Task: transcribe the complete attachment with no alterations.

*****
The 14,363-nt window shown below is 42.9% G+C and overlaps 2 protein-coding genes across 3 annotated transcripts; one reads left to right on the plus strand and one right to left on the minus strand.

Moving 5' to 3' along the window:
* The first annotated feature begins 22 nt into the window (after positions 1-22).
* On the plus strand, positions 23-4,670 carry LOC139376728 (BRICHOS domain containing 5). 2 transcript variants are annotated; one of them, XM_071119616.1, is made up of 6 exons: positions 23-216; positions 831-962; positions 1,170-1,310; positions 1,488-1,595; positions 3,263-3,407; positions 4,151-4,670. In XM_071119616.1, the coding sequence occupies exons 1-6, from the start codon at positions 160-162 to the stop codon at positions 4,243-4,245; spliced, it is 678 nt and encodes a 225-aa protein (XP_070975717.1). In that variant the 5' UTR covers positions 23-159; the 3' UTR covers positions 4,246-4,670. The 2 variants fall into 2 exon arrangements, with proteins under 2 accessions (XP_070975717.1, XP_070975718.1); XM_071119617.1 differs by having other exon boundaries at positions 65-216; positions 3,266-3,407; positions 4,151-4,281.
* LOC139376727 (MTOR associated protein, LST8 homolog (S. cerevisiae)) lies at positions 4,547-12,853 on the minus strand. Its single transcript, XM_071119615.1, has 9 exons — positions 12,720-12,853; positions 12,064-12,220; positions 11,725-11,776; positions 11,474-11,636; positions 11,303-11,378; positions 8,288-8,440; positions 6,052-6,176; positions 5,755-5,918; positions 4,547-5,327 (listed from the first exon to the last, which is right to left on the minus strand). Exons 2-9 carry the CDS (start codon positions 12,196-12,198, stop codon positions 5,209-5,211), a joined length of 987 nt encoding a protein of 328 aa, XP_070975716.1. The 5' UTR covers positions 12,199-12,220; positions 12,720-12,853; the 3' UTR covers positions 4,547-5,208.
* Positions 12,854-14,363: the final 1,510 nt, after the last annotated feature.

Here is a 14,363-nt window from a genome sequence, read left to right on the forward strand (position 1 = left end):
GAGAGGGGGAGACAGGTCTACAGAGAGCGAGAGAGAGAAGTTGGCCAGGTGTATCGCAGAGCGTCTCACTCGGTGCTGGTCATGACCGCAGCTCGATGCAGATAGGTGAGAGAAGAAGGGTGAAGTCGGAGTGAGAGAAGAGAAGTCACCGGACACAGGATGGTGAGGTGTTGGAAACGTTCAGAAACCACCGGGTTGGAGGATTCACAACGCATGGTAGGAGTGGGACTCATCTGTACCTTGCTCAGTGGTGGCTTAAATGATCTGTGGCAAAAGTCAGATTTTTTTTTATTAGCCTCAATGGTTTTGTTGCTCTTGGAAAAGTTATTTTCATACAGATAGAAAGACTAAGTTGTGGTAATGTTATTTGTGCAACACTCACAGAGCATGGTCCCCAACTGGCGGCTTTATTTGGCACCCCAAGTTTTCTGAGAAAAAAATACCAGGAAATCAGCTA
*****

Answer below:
The 14,363-nt window shown below is 42.9% G+C and overlaps 2 protein-coding genes across 3 annotated transcripts; one reads left to right on the plus strand and one right to left on the minus strand.

Moving 5' to 3' along the window:
* The first annotated feature begins 22 nt into the window (after positions 1-22).
* On the plus strand, positions 23-4,670 carry LOC139376728 (BRICHOS domain containing 5). 2 transcript variants are annotated; one of them, XM_071119616.1, is made up of 6 exons: positions 23-216; positions 831-962; positions 1,170-1,310; positions 1,488-1,595; positions 3,263-3,407; positions 4,151-4,670. In XM_071119616.1, the coding sequence occupies exons 1-6, from the start codon at positions 160-162 to the stop codon at positions 4,243-4,245; spliced, it is 678 nt and encodes a 225-aa protein (XP_070975717.1). In that variant the 5' UTR covers positions 23-159; the 3' UTR covers positions 4,246-4,670. The 2 variants fall into 2 exon arrangements, with proteins under 2 accessions (XP_070975717.1, XP_070975718.1); XM_071119617.1 differs by having other exon boundaries at positions 65-216; positions 3,266-3,407; positions 4,151-4,281.
* LOC139376727 (MTOR associated protein, LST8 homolog (S. cerevisiae)) lies at positions 4,547-12,853 on the minus strand. Its single transcript, XM_071119615.1, has 9 exons — positions 12,720-12,853; positions 12,064-12,220; positions 11,725-11,776; positions 11,474-11,636; positions 11,303-11,378; positions 8,288-8,440; positions 6,052-6,176; positions 5,755-5,918; positions 4,547-5,327 (listed from the first exon to the last, which is right to left on the minus strand). Exons 2-9 carry the CDS (start codon positions 12,196-12,198, stop codon positions 5,209-5,211), a joined length of 987 nt encoding a protein of 328 aa, XP_070975716.1. The 5' UTR covers positions 12,199-12,220; positions 12,720-12,853; the 3' UTR covers positions 4,547-5,208.
* Positions 12,854-14,363: the final 1,510 nt, after the last annotated feature.

Here is a 14,363-nt window from a genome sequence, read left to right on the forward strand (position 1 = left end):
GAGAGGGGGAGACAGGTCTACAGAGAGCGAGAGAGAGAAGTTGGCCAGGTGTATCGCAGAGCGTCTCACTCGGTGCTGGTCATGACCGCAGCTCGATGCAGATAGGTGAGAGAAGAAGGGTGAAGTCGGAGTGAGAGAAGAGAAGTCACCGGACACAGGATGGTGAGGTGTTGGAAACGTTCAGAAACCACCGGGTTGGAGGATTCACAACGCATGGTAGGAGTGGGACTCATCTGTACCTTGCTCAGTGGTGGCTTAAATGATCTGTGGCAAAAGTCAGATTTTTTTTTATTAGCCTCAATGGTTTTGTTGCTCTTGGAAAAGTTATTTTCATACAGATAGAAAGACTAAGTTGTGGTAATGTTATTTGTGCAACACTCACAGAGCATGGTCCCCAACTGGCGGCTTTATTTGGCACCCCAAGTTTTCTGAGAAAAAAATACCAGGAAATCAGCTA